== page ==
Posted by David Domoney, on February 1, 2022.
As we notice the temperatures start to increase slightly and days begin to get that little bit longer, it’s a sure sign that spring is on the way. The garden begins to come to life again, with early blooms bursting, marking a new season full of possibilities in the garden.
Preparation is key
Prepare the seedbeds for sowing by digging in peat-free organic matter to boost the nutrients in the soil. Then, increase the temperature of the soil before sowing by covering it with clear polythene or horticultural fleece. If your garden soil is acidic, raking in lime will reduce the acidity and increase the pH level. One of the benefits of growing in raised beds is that if the soil in your garden isn’t the perfect fit for the crops you want to grow, you can easily add the soil type needed. For example, blueberries need a sunny spot and acidic soil to grow, so peat-free ericaceous compost can be used in an ERGO Raised Bed to suit them. Watering them with rainwater and mulching with bark chippings or pine tree needles is an ideal way of keeping up the acidity of the soil.
Another thing to prepare is the crop rotation system for the veg plot. Consider which crops were planted where and follow the guidance to decrease the likelihood of diseases spreading. The standard rotation is because legumes absorb nitrogen from the air and store it in their roots, ready for the brassicas to use it to grow leafy growth the following year. Brassicas have large roots which break up the soil perfectly for potatoes to be planted in the spot next, followed by legumes again, for the cycle to repeat.
Get growing season off to a flying start by sowing seeds under cover to keep them protected. Carrots and parsnips can be sown outdoors in their final position, while lettuce and other salad crops can be sown from now up until autumn for harvests through the year. Kale is a worthwhile addition to the veg garden as it’s a crop full of goodness, packed with nutrients such as vitamin K, making it one of the healthiest plant foods. Sow kale seeds in a spot with moist but well-drained soil with full sun or partial shade and place under the Sunny growing tunnel until spring when the weather warms up. The tunnels allow effective aeration, and the water recesses allow moisture to drip through to keep the crops well-watered.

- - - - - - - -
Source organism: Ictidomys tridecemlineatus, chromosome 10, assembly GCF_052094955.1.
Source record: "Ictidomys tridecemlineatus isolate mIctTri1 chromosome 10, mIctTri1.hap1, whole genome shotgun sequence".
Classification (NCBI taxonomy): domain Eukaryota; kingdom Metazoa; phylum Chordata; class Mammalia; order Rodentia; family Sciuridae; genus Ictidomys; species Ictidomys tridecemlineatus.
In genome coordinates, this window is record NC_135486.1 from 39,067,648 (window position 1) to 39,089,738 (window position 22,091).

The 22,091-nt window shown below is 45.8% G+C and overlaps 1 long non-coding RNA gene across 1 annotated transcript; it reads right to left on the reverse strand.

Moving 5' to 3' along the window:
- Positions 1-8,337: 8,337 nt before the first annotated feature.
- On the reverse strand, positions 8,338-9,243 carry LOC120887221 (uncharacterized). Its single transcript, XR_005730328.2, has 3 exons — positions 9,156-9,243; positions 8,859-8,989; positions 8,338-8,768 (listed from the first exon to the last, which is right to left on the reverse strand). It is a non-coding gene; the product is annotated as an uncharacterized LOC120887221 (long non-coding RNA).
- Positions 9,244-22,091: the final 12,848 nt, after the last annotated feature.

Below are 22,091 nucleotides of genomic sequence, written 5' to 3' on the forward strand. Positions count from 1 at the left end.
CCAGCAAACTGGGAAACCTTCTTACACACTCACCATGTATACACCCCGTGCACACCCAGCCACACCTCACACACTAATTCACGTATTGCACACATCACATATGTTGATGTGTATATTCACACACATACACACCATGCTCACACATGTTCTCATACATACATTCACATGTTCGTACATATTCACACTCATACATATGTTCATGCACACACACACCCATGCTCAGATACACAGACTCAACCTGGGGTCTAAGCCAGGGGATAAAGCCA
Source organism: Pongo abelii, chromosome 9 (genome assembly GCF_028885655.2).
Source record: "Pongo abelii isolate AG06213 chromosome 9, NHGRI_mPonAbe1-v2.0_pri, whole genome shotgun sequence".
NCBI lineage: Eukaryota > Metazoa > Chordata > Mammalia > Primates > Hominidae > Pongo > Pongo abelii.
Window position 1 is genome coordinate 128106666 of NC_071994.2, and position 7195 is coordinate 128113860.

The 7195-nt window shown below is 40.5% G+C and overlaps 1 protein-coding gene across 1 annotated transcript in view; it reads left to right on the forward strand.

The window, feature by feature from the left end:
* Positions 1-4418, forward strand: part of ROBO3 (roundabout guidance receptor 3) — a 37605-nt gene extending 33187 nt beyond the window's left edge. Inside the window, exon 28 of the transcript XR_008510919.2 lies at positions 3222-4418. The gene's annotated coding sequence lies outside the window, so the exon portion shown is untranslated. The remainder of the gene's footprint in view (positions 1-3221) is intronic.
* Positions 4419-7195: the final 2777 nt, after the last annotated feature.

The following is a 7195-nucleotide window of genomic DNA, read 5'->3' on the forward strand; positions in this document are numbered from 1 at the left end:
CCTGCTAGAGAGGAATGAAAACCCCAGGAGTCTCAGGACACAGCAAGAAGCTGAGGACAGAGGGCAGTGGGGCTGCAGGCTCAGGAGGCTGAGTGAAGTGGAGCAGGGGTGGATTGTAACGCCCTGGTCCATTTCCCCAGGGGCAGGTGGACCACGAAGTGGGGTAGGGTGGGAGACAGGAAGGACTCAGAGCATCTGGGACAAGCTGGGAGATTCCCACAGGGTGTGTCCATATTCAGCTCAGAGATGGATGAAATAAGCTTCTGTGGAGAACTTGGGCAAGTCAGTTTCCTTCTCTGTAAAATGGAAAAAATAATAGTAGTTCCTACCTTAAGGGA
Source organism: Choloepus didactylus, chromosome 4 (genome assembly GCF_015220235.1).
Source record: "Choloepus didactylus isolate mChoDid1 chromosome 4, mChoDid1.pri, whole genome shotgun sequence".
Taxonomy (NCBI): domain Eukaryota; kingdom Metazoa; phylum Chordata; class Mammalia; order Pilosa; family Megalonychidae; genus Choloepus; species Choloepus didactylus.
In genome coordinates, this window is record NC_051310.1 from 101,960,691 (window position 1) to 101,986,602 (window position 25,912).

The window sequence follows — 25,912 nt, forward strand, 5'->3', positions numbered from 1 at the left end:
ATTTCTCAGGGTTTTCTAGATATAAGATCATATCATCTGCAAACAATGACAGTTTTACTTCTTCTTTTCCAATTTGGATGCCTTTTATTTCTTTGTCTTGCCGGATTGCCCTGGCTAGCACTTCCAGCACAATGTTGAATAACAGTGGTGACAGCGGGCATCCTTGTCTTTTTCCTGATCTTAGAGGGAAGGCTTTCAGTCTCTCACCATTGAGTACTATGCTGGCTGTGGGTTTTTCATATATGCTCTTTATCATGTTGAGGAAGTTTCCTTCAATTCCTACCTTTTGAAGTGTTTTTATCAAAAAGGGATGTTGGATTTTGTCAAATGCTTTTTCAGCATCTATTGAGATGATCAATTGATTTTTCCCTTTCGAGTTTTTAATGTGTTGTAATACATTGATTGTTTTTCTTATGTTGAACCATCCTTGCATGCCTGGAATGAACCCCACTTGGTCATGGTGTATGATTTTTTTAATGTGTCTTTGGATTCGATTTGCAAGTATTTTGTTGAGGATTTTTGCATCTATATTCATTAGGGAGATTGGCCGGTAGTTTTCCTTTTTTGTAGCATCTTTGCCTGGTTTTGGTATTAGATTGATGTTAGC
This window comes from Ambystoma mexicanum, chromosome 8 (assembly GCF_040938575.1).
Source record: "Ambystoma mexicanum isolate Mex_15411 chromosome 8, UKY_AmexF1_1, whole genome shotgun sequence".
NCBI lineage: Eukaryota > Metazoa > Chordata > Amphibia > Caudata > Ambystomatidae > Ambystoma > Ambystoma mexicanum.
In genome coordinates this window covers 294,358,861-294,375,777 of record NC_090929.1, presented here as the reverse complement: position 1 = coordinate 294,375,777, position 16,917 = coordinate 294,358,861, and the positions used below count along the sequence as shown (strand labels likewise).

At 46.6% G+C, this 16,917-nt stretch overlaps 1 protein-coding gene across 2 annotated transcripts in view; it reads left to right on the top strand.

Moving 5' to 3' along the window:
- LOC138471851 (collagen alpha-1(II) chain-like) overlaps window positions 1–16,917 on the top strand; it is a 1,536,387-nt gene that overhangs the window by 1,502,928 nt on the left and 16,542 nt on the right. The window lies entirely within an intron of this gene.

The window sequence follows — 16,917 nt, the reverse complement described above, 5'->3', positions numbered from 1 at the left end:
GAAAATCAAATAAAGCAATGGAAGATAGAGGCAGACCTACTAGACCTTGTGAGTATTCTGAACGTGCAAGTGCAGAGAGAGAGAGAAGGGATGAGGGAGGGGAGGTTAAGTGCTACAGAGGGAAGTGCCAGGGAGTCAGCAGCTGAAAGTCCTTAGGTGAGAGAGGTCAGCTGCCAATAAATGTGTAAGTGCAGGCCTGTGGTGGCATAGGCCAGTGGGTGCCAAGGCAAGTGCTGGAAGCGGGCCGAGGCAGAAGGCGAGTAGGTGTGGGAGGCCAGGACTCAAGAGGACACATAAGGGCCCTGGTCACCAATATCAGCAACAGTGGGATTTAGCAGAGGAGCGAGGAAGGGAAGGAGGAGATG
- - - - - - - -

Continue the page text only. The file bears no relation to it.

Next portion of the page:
Sowing early in the year and using protection like polytunnels, cold frames, fleeces and greenhouses is a great way of extending the growing season to make the most of the space.
Chit potato tubers
Potatoes need a deep container to grow in, making ERGO Quadro L raised bed system perfect for the job as they can be customised to suit the height needed.
Preparing potato tubers before planting is ideal for earlies and maincrops. Doing this involves ‘chitting’ the seed potatoes, which means allowing them to start growing shoots. Get hold of an egg box or tray and place the potatoes in the container, with the side with the most ‘eyes’ facing upwards. Position the box in a light space and wait until the shoots have sprouted to around 3cm in length. Leave the four longest and healthiest looking shoots on, and remove the rest.
The type of potato will determine the best time to plant them. First earlies should be planted in late March, with second earlies following in mid-April and maincrops in mid to late April.
Protect your plants
When sowing seeds, there may be some competition between who gets to the crops first, as birds may have an eye on the veg garden too. Whilst searching for worms or digging up seeds before they sprout, birds can cause damage to your crops. Netting and fruit cages are a means or protecting vulnerable plants. Choosing a fine mesh netting means bees can still get through to pollinate but small creatures are less likely to be trapped. To reduce the chance even more, keep the netting taut and check regularly for holes.
Offer birds sustenance by placing bird feeders in other spots in the garden as well as water for drinking and bathing. Seed mixes will keep dunnocks, finches, and house sparrows happy, whilst sunflower seeds will keep robins, tits and blackbirds satisfied.
Taking a step closer to spring means there is plenty to get a head start with to ensure you have a long and successful growing season. From warming the soil for fruit and veg seeds to keeping an eye on wildlife that may try to beat you to your crops.